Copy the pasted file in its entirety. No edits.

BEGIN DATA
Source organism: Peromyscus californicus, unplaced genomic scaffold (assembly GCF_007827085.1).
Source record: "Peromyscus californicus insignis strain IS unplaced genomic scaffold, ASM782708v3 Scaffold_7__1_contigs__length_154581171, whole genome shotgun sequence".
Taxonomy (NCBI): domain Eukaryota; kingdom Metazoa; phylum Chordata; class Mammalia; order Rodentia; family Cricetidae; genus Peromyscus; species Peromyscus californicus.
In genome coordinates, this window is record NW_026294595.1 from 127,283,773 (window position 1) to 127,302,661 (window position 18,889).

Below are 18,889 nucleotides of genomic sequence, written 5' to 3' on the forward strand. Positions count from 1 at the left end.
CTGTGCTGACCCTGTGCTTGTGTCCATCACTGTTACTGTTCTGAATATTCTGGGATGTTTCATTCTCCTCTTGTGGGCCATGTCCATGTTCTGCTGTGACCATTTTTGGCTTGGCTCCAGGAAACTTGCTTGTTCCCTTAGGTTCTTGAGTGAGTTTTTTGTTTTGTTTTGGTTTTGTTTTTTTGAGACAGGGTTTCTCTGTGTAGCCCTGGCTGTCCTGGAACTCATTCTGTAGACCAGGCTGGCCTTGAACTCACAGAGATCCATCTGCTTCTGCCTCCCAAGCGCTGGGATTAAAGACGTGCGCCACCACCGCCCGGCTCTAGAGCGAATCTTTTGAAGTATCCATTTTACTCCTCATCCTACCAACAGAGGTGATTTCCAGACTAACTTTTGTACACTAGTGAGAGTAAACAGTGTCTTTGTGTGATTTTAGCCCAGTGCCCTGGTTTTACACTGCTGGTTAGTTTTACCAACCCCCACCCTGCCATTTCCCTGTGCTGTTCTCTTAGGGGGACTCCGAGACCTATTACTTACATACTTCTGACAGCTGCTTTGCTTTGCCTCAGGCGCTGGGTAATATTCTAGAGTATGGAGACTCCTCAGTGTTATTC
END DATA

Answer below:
Source organism: Peromyscus californicus, unplaced genomic scaffold (assembly GCF_007827085.1).
Source record: "Peromyscus californicus insignis strain IS unplaced genomic scaffold, ASM782708v3 Scaffold_7__1_contigs__length_154581171, whole genome shotgun sequence".
Taxonomy (NCBI): domain Eukaryota; kingdom Metazoa; phylum Chordata; class Mammalia; order Rodentia; family Cricetidae; genus Peromyscus; species Peromyscus californicus.
In genome coordinates, this window is record NW_026294595.1 from 127,283,773 (window position 1) to 127,302,661 (window position 18,889).

Below are 18,889 nucleotides of genomic sequence, written 5' to 3' on the forward strand. Positions count from 1 at the left end.
CTGTGCTGACCCTGTGCTTGTGTCCATCACTGTTACTGTTCTGAATATTCTGGGATGTTTCATTCTCCTCTTGTGGGCCATGTCCATGTTCTGCTGTGACCATTTTTGGCTTGGCTCCAGGAAACTTGCTTGTTCCCTTAGGTTCTTGAGTGAGTTTTTTGTTTTGTTTTGGTTTTGTTTTTTTGAGACAGGGTTTCTCTGTGTAGCCCTGGCTGTCCTGGAACTCATTCTGTAGACCAGGCTGGCCTTGAACTCACAGAGATCCATCTGCTTCTGCCTCCCAAGCGCTGGGATTAAAGACGTGCGCCACCACCGCCCGGCTCTAGAGCGAATCTTTTGAAGTATCCATTTTACTCCTCATCCTACCAACAGAGGTGATTTCCAGACTAACTTTTGTACACTAGTGAGAGTAAACAGTGTCTTTGTGTGATTTTAGCCCAGTGCCCTGGTTTTACACTGCTGGTTAGTTTTACCAACCCCCACCCTGCCATTTCCCTGTGCTGTTCTCTTAGGGGGACTCCGAGACCTATTACTTACATACTTCTGACAGCTGCTTTGCTTTGCCTCAGGCGCTGGGTAATATTCTAGAGTATGGAGACTCCTCAGTGTTATTC